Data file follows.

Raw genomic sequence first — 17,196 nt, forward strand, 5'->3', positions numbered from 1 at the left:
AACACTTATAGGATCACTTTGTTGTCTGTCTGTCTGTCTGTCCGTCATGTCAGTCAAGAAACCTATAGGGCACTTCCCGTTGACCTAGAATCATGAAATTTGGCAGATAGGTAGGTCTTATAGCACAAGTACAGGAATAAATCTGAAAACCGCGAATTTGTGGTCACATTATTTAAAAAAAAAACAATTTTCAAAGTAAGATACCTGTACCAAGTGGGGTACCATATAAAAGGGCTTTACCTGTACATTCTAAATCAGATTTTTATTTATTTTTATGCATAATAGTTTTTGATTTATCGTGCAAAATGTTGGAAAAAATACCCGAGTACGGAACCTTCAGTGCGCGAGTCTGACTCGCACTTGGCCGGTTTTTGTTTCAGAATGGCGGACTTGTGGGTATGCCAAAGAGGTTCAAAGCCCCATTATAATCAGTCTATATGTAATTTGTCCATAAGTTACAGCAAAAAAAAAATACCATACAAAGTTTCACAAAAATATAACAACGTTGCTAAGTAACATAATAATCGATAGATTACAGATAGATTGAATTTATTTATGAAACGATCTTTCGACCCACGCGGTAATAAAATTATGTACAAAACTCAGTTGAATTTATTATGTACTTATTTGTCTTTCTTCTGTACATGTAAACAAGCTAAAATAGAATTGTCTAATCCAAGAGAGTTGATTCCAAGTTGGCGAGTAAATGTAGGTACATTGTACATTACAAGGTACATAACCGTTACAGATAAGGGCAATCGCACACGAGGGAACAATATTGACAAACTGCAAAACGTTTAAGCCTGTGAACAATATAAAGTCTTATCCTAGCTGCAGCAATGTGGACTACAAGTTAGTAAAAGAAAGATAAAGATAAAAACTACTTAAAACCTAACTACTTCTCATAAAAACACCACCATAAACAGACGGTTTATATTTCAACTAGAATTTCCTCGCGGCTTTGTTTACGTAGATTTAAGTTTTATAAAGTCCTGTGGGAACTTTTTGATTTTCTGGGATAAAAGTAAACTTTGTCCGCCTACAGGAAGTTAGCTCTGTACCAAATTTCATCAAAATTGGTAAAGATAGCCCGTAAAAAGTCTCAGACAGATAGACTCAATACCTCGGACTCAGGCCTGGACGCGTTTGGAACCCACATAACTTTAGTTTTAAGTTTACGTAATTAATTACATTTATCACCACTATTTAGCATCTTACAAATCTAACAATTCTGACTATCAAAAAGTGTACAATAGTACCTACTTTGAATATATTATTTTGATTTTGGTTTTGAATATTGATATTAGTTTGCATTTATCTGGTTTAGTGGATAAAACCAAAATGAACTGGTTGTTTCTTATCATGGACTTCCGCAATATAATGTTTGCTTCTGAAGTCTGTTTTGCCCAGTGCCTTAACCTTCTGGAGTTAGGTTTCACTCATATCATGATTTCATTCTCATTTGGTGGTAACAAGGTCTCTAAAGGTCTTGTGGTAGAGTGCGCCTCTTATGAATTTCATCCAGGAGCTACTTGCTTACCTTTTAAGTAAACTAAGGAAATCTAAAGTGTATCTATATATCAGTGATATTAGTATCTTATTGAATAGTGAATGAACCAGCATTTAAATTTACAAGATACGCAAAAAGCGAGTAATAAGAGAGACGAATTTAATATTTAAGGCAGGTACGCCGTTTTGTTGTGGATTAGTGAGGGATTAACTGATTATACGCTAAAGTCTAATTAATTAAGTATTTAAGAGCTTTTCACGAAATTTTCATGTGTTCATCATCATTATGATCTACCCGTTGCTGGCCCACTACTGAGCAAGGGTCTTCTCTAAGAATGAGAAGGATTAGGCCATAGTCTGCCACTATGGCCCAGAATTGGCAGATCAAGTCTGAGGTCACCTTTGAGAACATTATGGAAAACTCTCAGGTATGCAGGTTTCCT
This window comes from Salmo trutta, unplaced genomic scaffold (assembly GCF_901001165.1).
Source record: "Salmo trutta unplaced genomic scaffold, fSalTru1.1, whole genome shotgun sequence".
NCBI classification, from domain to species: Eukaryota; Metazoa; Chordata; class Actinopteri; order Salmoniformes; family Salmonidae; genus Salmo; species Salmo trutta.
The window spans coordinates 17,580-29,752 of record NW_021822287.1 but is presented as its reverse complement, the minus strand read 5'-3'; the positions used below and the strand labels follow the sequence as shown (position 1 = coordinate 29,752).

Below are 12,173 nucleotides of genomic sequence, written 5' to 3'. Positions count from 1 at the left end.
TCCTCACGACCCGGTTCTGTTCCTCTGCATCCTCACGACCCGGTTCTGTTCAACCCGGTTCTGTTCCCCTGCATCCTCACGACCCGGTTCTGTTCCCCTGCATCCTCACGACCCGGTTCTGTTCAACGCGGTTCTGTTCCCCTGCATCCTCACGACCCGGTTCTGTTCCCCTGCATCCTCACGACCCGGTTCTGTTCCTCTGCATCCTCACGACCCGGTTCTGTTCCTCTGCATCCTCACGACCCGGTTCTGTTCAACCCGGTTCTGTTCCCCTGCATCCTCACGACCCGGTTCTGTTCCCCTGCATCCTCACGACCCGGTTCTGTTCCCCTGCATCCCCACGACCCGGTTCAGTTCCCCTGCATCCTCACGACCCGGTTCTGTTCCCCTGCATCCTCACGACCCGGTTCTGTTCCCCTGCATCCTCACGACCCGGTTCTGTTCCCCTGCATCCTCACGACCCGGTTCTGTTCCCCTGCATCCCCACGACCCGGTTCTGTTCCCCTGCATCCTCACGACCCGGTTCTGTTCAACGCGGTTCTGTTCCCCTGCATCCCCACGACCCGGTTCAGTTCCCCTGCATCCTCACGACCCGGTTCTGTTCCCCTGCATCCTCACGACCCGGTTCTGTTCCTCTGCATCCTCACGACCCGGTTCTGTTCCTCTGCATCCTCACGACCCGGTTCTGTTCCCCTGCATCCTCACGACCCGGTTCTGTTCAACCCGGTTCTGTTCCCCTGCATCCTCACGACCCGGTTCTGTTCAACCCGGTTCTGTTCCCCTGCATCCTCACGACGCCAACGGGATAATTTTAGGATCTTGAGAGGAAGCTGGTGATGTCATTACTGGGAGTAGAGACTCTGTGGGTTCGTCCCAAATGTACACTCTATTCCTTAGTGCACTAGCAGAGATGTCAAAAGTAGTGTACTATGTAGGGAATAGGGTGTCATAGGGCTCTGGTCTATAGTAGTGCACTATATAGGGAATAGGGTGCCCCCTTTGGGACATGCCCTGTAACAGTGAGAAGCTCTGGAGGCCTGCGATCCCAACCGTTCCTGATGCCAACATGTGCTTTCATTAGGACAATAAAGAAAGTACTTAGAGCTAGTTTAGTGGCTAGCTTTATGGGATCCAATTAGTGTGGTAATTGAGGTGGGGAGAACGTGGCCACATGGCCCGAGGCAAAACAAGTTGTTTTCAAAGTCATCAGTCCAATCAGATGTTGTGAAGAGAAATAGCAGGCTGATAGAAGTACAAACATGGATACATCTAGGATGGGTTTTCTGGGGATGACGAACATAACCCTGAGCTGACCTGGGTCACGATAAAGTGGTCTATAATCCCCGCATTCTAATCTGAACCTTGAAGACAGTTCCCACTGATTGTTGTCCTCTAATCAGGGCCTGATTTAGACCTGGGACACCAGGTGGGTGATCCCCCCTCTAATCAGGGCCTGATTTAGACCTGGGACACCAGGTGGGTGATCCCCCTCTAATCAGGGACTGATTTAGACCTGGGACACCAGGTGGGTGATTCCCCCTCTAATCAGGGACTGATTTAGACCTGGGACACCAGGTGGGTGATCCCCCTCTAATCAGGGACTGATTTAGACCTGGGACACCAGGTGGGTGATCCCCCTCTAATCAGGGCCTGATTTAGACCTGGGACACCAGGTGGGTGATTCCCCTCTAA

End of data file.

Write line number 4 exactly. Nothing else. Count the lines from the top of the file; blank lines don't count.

Source record: "Salmo trutta unplaced genomic scaffold, fSalTru1.1, whole genome shotgun sequence".